In October 2016, NC State launched the most ambitious fundraising effort in the university’s history: the Think and Do the Extraordinary Campaign. Meeting our goal of $1.6 billion in private support will allow us to achieve our potential as one of the most vital and prestigious research universities in the world.
The campaign promises more high-impact education for our 34,000 students, more scholarships and fellowships, more endowed professorships, a further increase in NC State’s annual contribution to the statewide economy and a more robust endowment to support students for generations to come.
The launch of the campaign is just the latest high-water mark for philanthropy at NC State. The university has broken its own records for annual giving for three out of the past five years.
$113.4MRaised Since Launch
102%Increase in Private Support since 2012
$224.8Min Private Support
133%Increase in Student Donors
21%Increase in Faculty and Staff Giving
Gifts Came From
11New Distinguished Professorships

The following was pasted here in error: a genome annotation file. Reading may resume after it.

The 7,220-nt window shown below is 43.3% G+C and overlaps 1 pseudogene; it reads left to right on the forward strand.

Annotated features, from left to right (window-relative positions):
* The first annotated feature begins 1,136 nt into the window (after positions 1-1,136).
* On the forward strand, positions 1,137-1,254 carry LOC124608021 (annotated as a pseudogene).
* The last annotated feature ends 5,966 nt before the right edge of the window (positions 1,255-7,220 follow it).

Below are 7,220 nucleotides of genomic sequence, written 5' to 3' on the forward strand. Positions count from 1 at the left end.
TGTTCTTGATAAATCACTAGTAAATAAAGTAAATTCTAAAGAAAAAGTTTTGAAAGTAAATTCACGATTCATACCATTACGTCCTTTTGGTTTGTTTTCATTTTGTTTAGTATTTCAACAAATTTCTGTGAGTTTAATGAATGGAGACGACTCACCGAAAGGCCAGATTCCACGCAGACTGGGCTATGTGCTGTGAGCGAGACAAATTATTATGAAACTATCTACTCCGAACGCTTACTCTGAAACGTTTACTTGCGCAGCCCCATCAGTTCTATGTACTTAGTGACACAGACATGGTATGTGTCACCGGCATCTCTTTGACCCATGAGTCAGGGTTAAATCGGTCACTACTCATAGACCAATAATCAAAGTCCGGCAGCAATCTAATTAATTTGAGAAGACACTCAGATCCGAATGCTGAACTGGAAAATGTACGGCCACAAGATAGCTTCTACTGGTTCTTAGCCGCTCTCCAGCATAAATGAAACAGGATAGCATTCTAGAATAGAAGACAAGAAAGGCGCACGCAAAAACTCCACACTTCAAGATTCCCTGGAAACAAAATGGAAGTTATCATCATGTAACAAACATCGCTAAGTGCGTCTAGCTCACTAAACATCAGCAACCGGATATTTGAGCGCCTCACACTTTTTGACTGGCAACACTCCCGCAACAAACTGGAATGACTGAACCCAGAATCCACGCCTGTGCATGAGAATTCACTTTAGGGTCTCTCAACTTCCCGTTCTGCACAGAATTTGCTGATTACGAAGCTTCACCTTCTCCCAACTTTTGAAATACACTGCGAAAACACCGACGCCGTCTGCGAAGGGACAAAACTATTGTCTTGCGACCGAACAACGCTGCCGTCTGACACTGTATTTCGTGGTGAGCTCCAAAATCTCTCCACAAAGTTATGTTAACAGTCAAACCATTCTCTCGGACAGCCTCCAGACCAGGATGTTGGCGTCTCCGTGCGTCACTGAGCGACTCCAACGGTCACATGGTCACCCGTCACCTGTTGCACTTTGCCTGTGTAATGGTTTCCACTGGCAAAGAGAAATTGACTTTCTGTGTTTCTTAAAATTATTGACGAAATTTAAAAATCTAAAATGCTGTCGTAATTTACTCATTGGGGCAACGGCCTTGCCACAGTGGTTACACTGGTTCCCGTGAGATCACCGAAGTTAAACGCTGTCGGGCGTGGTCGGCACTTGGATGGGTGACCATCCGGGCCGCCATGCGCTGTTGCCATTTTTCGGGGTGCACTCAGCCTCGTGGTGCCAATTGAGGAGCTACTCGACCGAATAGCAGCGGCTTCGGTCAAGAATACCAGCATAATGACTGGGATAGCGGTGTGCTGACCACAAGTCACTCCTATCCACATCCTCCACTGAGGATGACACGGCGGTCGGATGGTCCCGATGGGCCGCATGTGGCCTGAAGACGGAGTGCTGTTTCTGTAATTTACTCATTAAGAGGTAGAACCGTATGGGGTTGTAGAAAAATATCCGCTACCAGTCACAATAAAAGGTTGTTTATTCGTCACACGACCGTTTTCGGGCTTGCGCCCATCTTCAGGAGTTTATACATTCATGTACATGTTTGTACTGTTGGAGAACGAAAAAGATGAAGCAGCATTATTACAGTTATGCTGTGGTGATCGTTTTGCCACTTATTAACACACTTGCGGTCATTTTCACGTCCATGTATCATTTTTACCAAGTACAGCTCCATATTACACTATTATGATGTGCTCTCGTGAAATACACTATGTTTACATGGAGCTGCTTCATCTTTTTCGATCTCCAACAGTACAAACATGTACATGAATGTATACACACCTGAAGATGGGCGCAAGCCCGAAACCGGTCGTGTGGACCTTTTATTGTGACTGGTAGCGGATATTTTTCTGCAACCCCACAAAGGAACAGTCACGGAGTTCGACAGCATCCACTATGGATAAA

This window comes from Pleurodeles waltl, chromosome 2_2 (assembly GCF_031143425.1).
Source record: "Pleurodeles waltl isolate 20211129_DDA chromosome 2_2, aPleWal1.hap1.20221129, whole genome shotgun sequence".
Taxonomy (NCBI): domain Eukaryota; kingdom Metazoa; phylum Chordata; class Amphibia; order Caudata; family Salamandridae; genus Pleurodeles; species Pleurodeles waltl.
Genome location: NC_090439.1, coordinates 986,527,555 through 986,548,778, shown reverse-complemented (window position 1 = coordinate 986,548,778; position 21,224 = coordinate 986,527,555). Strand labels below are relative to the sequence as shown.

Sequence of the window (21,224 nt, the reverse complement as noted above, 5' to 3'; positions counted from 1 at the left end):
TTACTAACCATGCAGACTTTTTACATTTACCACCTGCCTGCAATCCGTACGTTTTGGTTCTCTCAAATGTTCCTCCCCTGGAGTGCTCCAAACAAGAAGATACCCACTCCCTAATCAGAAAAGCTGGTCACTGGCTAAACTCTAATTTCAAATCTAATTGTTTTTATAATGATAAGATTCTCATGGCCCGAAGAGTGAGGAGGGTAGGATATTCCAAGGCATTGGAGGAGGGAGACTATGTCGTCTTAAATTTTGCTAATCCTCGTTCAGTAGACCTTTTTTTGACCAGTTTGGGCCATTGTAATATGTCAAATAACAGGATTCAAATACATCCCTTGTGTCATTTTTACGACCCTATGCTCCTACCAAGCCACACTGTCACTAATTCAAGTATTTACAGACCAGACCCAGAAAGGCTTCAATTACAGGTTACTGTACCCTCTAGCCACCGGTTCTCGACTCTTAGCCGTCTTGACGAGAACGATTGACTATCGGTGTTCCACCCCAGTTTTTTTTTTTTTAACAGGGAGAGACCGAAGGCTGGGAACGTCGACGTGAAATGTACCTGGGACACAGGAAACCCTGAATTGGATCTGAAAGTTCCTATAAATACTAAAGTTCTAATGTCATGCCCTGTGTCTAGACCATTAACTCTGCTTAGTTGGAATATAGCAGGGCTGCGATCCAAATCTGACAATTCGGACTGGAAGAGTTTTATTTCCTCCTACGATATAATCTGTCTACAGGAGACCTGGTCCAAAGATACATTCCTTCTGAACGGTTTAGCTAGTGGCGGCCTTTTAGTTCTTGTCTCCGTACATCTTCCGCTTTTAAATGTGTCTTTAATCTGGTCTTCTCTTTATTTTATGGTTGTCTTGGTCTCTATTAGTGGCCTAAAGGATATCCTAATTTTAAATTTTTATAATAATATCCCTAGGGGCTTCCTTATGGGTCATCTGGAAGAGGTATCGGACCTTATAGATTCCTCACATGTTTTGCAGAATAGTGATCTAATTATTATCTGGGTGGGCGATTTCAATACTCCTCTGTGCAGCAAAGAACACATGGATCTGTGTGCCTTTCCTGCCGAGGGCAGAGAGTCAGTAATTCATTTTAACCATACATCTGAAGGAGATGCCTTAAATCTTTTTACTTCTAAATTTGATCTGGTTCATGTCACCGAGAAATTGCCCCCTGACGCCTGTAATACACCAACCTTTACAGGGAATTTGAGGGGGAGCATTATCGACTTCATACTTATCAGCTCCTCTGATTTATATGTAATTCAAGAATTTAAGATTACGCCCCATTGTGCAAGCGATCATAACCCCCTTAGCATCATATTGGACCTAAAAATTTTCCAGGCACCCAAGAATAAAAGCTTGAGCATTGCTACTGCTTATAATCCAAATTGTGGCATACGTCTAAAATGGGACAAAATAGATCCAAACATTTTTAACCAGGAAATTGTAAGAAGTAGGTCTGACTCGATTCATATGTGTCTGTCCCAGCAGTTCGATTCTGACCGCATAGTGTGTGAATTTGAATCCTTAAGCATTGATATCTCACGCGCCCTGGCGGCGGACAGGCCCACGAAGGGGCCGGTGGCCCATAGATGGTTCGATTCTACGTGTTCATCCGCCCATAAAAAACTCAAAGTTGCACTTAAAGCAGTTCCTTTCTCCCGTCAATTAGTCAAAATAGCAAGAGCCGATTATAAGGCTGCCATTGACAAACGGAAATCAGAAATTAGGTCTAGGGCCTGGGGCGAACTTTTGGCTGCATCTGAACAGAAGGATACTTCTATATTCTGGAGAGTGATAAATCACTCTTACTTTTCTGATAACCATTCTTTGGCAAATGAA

54New Professorships in the Last Five Years
Supporting Transfer Students
Since 2008, the Goodnight Scholars Program has supported more than 400 low- and middle-income in-state students majoring in STEM and STEM-education disciplines, including mathematics education major Rebeka Townsend. Thanks to another generous gift from program founders Ann and Jim Goodnight, that support now extends to transfer students, too. The Goodnight Scholars’ first class of 10 transfer students has already been selected. Each will have the full cost of attendance covered for two years (or four semesters) at a value of $19,500 per year.
A New Home for the Arts
The NC State Gregg Museum of Art & Design is the physical manifestation of philanthropy. The museum’s renovation and expansion — designed by alumnus Phil Freelon’s architecture firm — is the result of the collective support of its donors, the collaborative partnership of Wake County and the city of Raleigh, and NC State students who invest in the Gregg each year through their fees. The Gregg’s new permanent home adds 15,000 square feet to the museum’s footprint, creating a fitting home for the more than 35,000 art objects it holds in collections — from Japanese woodblock prints to North Carolina quilts.